…is from Lecture 6 “Rational Behavior” (page 25-26) of Gary Becker’s excellent book Economic Theory (original emphasis):
One basic query is: What is meant by rational behavior? Consider first what is not meant. Certainly not that people are necessarily selfish, “economic men” solely concerned with their own well-being. This would rule out charity and love for children, spouses, relatives, or anyone else, and a model of rational behavior could not be so grossly inconsistant with actual behavior and still be useful. A viable definition of rationality must not exclude charity and love; indeed, consistent family behavior probably requires love between family members.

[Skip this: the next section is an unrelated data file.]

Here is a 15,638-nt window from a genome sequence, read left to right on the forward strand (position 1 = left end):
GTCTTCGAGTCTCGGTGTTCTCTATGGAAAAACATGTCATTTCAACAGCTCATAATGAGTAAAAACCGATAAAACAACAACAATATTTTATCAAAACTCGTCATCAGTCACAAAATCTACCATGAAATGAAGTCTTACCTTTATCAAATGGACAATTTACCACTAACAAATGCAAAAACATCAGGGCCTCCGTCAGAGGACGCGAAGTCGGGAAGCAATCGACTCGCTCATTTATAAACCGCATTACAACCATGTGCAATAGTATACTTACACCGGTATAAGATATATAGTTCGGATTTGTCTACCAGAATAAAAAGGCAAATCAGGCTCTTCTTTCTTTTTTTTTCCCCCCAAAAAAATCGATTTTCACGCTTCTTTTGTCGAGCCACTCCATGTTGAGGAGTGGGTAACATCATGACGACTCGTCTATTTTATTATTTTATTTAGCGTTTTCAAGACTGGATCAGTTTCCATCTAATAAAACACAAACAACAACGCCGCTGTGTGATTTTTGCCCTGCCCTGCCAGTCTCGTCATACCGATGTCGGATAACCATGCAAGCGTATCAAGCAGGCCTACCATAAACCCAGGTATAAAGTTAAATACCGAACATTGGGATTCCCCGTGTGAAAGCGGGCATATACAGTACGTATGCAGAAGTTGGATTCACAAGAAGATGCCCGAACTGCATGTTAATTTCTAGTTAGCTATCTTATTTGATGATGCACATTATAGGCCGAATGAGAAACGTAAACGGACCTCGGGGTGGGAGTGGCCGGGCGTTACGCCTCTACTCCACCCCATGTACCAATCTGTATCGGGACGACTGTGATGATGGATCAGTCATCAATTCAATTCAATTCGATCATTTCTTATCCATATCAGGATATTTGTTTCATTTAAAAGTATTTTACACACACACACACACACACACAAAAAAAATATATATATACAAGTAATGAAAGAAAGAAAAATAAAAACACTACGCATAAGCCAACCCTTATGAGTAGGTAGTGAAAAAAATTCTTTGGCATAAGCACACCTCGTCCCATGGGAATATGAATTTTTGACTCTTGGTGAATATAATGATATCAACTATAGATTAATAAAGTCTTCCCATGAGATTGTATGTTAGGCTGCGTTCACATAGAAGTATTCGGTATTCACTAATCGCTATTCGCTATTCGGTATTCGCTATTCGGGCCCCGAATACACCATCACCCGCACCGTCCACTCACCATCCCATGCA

Also, rationality should not imply that each household’s decisions are necessarily independent of those made by others. Different households are linked utltimately by a common cultural inheritance and background, and they may also be linked in a more proximate way. If household j increases its consumption of X, household i might be led to change its consumption of X. Such interdependicies commonly occur, and should be consistent with our model of rational behavior.
The essence of this model of rational behavior is contained in just two assumptions: each consumer has an ordered set of preferences, and he chooses the most preferred position avaliable to him.